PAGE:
CBSN

Don't Be A Sitting Duck

Condro, a royal servant, in the destroyed royal palace complex in Yogyakarta, Indonesia, Thursday, June 1, 2006.
AP Photo/Achmad Ibrahim
A Florida-based anti-spyware company says it has uncovered an identity theft ring that is "staggering in its proportions."

The warning came the week Microsoft released its latest security patches for Windows, including three to fix critical vulnerabilities Microsoft says "could allow an attacker to take complete control of an affected system."

Sunbelt Software CEO Alex Eckleberry says one of his researchers came across a trove of stolen data as the company was investigating a "fairly routine" spyware infestation.

In an interview, Eckelberry said "we saw a remote call back to a remote server executed while we were working on the infestation." When they traced it back to the server, they were able to "tap into a tremendous amount of information stolen from people's computers." Data included passwords, bank account information as well as information from Paypal and eBay accounts. It affects users of Microsoft Internet Explorer — the Internet browser that comes with Windows. He described the malicious software that steals the information as "very, very sophisticated."



The CEO of Sunbelt Software tells Larry Magid the data collected is "staggering in its proportions." Click here to listen to the interview

Eckelberry says that this is a different type of Trojan than has been discovered in the past because of the way it sends data back to the server. "To our knowledge, it's the first of its kind," he wrote on his blog.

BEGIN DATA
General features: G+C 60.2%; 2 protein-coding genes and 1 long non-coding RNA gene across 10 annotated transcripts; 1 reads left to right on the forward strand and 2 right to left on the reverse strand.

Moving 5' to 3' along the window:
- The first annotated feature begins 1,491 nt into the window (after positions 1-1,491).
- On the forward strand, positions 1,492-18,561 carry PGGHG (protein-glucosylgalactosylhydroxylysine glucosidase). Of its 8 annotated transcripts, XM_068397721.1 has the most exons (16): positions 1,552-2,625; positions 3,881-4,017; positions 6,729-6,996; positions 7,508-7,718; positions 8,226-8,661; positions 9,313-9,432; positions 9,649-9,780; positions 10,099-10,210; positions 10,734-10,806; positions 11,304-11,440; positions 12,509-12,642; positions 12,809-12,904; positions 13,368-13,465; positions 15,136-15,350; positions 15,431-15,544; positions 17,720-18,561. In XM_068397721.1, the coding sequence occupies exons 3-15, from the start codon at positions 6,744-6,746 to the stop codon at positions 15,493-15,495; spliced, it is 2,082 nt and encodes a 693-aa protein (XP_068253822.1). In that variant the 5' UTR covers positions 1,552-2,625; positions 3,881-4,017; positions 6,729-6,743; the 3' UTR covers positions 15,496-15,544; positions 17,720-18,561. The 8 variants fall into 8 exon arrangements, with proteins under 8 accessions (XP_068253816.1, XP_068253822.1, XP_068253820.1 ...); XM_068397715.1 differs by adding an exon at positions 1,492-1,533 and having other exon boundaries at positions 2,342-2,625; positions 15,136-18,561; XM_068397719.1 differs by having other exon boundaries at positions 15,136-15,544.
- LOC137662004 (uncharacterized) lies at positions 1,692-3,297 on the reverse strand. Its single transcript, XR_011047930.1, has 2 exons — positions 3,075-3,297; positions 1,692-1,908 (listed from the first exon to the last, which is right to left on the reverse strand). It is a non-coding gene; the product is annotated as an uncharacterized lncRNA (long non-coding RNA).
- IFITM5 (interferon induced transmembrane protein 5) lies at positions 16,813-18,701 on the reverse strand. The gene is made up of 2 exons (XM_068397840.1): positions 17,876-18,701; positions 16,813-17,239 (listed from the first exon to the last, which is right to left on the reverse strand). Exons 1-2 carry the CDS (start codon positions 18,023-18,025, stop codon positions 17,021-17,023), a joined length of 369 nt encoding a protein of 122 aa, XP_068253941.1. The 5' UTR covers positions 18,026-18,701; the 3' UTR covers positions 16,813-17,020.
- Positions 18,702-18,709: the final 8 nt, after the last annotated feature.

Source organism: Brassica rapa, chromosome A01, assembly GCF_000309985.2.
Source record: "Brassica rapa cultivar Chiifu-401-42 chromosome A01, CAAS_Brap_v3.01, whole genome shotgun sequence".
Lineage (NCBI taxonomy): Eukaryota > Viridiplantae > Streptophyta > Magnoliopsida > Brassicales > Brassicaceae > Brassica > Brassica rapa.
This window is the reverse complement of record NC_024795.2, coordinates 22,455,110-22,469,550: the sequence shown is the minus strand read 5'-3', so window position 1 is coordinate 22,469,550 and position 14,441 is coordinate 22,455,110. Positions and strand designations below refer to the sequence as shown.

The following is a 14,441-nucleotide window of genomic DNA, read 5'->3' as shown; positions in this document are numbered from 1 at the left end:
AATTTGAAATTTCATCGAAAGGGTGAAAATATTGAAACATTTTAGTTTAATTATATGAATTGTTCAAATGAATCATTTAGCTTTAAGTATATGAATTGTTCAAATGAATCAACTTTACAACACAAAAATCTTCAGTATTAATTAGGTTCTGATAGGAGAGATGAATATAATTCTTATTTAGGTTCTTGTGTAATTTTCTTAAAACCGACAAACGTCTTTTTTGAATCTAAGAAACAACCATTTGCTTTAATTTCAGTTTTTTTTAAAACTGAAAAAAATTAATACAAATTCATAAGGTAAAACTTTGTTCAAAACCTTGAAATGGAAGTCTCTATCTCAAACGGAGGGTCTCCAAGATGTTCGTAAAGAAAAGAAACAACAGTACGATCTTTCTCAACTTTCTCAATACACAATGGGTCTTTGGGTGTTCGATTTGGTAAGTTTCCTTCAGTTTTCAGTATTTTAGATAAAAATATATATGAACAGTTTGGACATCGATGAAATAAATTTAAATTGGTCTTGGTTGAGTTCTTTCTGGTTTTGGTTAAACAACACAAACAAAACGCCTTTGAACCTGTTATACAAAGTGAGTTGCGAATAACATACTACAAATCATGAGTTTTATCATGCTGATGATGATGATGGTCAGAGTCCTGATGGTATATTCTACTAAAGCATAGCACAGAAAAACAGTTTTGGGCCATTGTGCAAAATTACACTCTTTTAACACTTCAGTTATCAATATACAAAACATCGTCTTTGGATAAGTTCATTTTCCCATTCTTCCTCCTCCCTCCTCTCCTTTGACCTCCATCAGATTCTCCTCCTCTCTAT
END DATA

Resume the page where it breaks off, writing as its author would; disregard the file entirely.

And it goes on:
Eckelberry emphasizes that this is not a ploy to get people to buy his product because "anti-spyware or antivirus programs will likely not catch it. So, if you think I'm trying to sell CounterSpy through this news, find another conspiracy story to go after." He says that his company contacted the FBI, with details about the alleged break-ins.

An FBI spokeswoman in Tampa says the agency is "aware of the information" but would not confirm or deny that an investigation is underway.

Regardless of what is eventually found out about this story, there is no question that people can be left vulnerable to ID theft by malicious software that winds up on their computer.

Fortunately, there are things you can do to greatly minimize the chances of being victimized by this or other types of attacks. First, you should be sure that your machine has been updated with the latest Microsoft Windows patches.

Microsoft's latest security patches, released Tuesday, correct problems including vulnerabilities within Internet Explorer.

There are also vulnerabilities in the "plug and play" code and the print spooling service that can also allow an attacker to take control of a user's PC. The software giant is urging Windows users to download and install the latest fixes, which can be found at windowsupdate.microsoft.com (you must use Internet Explorer to access this site).

If you haven't already done so, you should download Windows XP Service Pack 2, which includes a number of security features, including a rudimentary but useful built-in firewall that helps protect you against intruders.

For better firewall protection, it's best to install a more robust third party program including free personal firewall programs from Sygate and ZoneAlarm or more complete Internet security programs from TrendMicro, Symantec, McAfee, ZoneAlarm and other security companies.

Eckelberry adds that although an anti-spyware program may not have protected users against this particular situation, it is nevertheless a very good idea to install anti-spyware software. Free programs are available from Microsoft, Spybot and LavaSoftUSA and commercial programs are available from most PC security companies, WebRoot Software and Sunbelt Software.



A syndicated technology columnist for nearly two decades, Larry Magid serves as on air Technology Analyst for CBS Radio News. His technology reports can be heard several times a week on the CBS Radio Network. Magid is the author of several books including "The Little PC Book."

By Larry Magid